Location: Sugarcane ResearchTitle: Does fallow planted soybean and sweet sorghum reduce plant cane density? Author
Submitted to: American Society of Sugar Cane Technologists
Publication Type: Abstract Only
Publication Acceptance Date: 3/30/2017
Publication Date: 6/14/2017
Citation: Spaunhorst, D.J., White Jr, P.M. 2017. Does fallow planted soybean and sweet sorghum reduce plant cane density? Journal of American Society of Sugar Cane Technologists. 37:24.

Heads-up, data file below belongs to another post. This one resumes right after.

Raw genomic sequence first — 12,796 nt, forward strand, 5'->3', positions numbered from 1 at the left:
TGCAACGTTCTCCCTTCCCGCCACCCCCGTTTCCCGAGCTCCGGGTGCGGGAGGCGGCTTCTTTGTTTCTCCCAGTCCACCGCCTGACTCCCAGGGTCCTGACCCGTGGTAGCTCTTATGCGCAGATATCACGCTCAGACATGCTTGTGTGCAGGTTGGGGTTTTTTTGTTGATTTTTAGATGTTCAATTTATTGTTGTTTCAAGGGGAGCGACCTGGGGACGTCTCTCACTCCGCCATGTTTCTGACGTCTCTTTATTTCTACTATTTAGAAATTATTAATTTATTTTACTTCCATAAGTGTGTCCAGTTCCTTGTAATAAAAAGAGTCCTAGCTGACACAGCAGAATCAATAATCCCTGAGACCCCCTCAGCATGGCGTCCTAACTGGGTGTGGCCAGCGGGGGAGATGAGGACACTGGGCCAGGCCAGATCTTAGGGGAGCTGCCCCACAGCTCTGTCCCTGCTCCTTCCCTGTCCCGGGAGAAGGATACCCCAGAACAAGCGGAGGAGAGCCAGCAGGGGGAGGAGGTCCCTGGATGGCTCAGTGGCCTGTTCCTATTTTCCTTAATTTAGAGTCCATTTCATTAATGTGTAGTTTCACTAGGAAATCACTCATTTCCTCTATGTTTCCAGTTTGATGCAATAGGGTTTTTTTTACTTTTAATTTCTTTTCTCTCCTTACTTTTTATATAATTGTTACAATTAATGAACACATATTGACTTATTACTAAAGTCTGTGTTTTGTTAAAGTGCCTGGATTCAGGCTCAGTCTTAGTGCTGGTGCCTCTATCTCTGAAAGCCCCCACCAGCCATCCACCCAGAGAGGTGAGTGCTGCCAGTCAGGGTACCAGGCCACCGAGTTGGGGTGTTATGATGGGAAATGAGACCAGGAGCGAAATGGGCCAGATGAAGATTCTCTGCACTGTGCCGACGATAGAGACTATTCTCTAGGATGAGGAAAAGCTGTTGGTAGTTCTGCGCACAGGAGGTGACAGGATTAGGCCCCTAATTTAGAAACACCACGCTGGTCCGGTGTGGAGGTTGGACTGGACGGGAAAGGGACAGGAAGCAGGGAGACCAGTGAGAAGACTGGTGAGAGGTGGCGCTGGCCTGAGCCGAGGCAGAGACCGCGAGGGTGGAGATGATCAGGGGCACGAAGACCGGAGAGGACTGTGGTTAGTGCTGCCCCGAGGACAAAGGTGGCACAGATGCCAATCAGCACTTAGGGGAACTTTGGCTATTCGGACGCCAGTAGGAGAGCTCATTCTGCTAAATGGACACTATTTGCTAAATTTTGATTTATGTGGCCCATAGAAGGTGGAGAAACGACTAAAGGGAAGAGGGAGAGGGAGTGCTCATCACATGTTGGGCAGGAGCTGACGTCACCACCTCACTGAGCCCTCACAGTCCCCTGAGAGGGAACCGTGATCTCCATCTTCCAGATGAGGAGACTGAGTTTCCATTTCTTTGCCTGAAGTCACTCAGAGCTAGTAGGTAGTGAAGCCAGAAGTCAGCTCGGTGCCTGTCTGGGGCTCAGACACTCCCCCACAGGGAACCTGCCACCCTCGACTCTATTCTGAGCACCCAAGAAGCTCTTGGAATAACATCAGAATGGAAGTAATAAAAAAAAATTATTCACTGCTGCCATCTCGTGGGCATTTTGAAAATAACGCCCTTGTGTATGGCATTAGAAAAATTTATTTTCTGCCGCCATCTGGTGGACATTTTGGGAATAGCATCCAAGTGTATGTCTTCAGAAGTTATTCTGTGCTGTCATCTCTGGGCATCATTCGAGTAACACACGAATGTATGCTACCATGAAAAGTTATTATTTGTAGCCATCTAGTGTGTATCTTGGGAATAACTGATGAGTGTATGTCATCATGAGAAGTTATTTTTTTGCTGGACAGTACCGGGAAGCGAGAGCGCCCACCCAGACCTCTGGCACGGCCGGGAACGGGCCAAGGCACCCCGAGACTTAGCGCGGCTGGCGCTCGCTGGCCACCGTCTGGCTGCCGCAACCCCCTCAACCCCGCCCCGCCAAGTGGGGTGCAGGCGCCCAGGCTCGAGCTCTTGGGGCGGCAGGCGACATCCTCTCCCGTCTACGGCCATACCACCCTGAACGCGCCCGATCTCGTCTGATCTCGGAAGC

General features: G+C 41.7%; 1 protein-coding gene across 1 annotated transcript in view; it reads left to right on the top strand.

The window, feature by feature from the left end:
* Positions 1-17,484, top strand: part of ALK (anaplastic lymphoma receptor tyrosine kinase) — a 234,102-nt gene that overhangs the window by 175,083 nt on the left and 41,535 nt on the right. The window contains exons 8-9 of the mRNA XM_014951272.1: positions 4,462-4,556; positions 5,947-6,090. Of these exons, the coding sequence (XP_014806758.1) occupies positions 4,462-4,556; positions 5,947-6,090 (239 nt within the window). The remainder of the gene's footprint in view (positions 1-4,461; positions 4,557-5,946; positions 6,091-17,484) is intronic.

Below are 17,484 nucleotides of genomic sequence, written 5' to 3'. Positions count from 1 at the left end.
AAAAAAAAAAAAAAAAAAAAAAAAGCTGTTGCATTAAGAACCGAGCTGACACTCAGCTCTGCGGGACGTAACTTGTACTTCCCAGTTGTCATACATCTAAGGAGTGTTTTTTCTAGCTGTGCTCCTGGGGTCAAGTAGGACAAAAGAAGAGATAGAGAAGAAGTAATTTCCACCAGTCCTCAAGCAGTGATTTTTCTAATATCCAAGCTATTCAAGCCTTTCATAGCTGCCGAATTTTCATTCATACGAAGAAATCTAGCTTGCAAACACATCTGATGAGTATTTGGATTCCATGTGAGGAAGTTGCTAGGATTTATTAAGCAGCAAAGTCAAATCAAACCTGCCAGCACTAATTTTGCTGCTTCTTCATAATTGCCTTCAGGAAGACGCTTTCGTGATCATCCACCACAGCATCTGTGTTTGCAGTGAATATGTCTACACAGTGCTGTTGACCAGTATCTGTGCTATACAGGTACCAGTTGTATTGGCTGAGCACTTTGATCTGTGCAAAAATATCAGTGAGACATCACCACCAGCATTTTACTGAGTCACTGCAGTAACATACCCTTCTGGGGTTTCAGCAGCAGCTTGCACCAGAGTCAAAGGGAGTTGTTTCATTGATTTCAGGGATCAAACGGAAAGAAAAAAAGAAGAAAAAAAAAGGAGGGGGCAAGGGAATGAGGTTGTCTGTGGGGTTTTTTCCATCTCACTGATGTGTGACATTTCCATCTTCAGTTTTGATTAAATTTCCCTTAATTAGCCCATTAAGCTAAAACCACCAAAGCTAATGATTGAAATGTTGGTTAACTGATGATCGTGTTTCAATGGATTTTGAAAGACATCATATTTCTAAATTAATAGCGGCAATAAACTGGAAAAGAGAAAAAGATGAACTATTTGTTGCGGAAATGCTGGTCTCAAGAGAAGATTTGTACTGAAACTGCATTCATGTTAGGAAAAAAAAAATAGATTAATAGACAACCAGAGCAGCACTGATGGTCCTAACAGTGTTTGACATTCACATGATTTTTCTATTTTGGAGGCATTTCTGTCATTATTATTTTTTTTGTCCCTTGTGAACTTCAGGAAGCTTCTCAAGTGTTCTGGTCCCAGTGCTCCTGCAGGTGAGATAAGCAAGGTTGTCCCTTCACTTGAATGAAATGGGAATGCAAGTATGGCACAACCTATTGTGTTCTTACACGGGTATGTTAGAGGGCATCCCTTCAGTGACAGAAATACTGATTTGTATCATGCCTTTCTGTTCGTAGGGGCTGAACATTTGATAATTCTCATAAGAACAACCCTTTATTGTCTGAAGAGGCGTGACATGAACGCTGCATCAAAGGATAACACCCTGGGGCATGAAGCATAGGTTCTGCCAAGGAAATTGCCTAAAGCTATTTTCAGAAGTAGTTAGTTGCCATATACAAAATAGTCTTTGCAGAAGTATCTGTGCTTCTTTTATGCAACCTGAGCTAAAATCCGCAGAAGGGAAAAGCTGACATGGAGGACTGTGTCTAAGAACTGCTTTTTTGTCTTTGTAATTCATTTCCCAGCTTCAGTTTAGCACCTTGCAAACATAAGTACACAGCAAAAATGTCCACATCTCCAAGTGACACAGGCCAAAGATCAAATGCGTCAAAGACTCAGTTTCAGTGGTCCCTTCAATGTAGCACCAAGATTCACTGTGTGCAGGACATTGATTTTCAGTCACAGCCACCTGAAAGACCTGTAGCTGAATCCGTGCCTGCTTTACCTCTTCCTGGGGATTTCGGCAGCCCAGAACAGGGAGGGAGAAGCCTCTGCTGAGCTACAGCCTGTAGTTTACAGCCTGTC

Technical Abstract: Sugarcane is planted to approximately 172,000 hectares in Louisiana annually and nearly 25% of a sugarcane growers’ land that is to be planted to sugarcane remains fallow 8 to 10 months each year. During the fallow period land is regraded to improve drainage, and weeds are controlled by herbicides and tillage, but the continuous cropping cycle is disrupted. Soybean and sweet sorghum are short-season crops that can be planted in these areas instead of leaving it fallow. Soybean and sweet sorghum emergence occurred within a week after planting and were harvested on September 29, 2016. Soybean plants were not harvested for grain yield due to seed rot. Sweet sorghum grain yield was 9,600 kg ha-1. Sugarcane varieties L 01-299, HoCP 96-540, HoCP 09-804, and HoCP 04-838 were whole stalk, hand-planted after soybean and sweet sorghum harvest and emerged 2 to 4 weeks after planting. Plant cane shoot densities varied among sugarcane varieties at 3 and 4 months after planting, with L 01-299 exhibiting 50 to 59% fewer shoots than all other varieties. Plant cane shoot densities also varied among fallow practices. The tillage fallow treatment had 20 to 58% more shoots than all other fallow practices at 3 months after planting; however, at 4 months after planting sugarcane shoot densities were similar among tillage and soybean fallow treatments. Results from the first year of this study suggest that sweet sorghum planted during the fallow period will reduce plant cane shoot density, while a soybean crop planted during the fallow period will not.